Written by Adam LeClaire, Logistics Manager
One thing that never gets old in this industry is hanging out at different breweries. I always find it interesting to see how different people go about making beer in their own way. This past week I was given the opportunity to visit one of our sister breweries in Salt Lake City, UT – The Utah Brewers Cooperative. This brewery is unique in that it produces two separate lines of beer under that brand names Wasatch Brewery and Squatters Craft Beers.
The reason behind the trip was to learn about a computer system, Orchestrated Beer, that UBC uses. We’ll be knee deep in this system by the time anyone reads this. The experience in seeing the system in operation was extremely valuable, but I couldn’t think of a less interesting topic to read about than brewery ERP systems.
A walk through UBC easily shows how it has grown over the years. It’s easy to tell where new areas were added throughout the years as the brewery has grown. They house a 50 bbl brewhouse, a host of fermentation and bright tank space, and a combination canning/bottling line which is visible from a small pub. Aside from the main production brewery, they also have an offsite warehouse, a brewpub in downtown SLC, a brewpub in Park City, a restaurant in the Vivint Arena, and a restaurant in the airport. I was able to see the majority of it, but I never made it to Park City and I wasn’t about to fight against the traffic of a Jazz game to check out the restaurant in the arena.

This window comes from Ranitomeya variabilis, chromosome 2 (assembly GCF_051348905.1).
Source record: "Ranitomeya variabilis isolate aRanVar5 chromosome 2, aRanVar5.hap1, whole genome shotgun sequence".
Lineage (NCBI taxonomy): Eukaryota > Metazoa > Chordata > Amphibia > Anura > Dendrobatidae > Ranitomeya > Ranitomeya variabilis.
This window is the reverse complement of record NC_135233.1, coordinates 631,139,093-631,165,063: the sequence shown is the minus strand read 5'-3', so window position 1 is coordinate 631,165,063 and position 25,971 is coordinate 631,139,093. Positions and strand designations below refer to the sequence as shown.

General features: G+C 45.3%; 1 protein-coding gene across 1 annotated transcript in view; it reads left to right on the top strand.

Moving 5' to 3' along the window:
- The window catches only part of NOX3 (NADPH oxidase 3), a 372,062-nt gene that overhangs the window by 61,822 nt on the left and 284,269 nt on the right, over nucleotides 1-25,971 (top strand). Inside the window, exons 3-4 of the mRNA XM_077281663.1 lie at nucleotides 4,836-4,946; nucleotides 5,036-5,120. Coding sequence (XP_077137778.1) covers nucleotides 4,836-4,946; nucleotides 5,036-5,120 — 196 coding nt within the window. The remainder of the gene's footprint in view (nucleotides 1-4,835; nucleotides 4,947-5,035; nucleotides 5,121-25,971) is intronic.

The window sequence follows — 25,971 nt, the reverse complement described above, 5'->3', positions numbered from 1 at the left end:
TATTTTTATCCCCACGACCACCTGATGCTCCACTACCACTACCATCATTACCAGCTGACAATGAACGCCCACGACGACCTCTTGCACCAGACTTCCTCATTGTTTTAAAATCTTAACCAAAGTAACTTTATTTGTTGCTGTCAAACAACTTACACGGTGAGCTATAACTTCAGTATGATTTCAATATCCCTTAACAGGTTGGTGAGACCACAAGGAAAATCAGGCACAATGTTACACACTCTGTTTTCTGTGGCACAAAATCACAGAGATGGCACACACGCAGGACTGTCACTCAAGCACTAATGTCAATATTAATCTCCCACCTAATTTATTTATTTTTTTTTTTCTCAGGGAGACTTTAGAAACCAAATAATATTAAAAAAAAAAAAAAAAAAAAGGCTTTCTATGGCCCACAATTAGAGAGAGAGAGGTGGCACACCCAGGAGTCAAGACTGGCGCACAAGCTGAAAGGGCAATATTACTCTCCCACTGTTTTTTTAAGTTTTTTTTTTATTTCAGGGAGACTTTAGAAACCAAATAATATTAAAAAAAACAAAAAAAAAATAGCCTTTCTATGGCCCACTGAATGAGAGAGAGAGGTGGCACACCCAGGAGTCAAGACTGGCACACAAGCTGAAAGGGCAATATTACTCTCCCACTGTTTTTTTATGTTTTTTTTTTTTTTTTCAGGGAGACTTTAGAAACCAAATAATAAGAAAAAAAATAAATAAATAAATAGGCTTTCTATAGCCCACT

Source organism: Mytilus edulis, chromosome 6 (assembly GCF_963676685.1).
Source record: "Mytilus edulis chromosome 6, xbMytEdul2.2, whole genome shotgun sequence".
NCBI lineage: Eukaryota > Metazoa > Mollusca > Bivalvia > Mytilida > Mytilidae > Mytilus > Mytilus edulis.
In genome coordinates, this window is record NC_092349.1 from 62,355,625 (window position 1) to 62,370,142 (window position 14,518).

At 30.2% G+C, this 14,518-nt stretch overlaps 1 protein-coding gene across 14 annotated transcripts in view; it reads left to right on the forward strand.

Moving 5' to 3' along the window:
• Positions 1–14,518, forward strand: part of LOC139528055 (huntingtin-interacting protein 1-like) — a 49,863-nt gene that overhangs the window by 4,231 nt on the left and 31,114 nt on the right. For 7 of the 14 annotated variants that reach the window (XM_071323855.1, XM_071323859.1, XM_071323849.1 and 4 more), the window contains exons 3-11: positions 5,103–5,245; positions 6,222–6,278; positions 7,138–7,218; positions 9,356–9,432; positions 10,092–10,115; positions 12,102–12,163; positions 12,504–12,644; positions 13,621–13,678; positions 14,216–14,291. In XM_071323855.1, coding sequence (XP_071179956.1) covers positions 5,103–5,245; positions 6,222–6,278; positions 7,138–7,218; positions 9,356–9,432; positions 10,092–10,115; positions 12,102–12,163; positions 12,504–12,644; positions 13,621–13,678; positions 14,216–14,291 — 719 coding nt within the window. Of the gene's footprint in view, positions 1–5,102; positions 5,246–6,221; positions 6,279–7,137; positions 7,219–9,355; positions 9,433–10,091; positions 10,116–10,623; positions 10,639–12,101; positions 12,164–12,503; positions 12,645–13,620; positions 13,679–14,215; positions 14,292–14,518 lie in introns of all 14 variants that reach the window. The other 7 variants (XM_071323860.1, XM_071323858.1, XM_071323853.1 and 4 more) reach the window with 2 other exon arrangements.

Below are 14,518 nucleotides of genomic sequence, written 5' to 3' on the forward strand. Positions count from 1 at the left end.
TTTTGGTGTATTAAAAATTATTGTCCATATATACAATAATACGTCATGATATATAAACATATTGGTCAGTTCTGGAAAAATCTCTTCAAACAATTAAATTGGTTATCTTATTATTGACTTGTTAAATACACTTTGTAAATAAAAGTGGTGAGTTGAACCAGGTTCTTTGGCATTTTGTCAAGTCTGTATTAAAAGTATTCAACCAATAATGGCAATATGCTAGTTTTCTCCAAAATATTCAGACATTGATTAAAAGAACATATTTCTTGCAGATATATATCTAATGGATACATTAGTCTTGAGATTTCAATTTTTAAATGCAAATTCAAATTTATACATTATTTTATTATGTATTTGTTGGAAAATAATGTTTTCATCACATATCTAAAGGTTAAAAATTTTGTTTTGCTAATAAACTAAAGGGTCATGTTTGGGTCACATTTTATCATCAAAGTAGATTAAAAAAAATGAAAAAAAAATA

Having never been to Salt Lake City, I took a night to walk around the downtown area to check out the city. It was impressive to see that although the city is a similar size to Grand Rapids, it has much more of a “big city” feel. I spent my other two nights in town exploring the nearby mountains. I was even able to meet up with a group of runners to climb Grandeur Peak just outside of town. Running in the mountains is quite a bit different than Michigan, but the view of the city was amazing from the top.
Salt Lake City is an awesome place, but the liquor laws of Utah are something else. Confusing doesn’t begin to explain it. For starters, you cannot pour a beer over 4% ABV on draught anywhere in the state – you can only serve “high point” beers from a bottle or can. There are a slew of different liquor licenses that a restaurant may have, but the most confusing that I encountered was at a small brewery I visited. In order for them to serve you alcohol, you had to be physically sitting AND order an entrée. They would only serve people who “had the intent to eat” when they came in. There was also something about not allowing children to see someone mixing drinks, but I can’t begin to explain that one.
All in all, it was great to be exposed to a different brewery for a few days. Everyone at The Utah Brewers Cooperative was amazingly friendly and welcoming. I’m happy to have made a few more friends in this industry and hopefully a few people I can call once this new computer system revolts on us.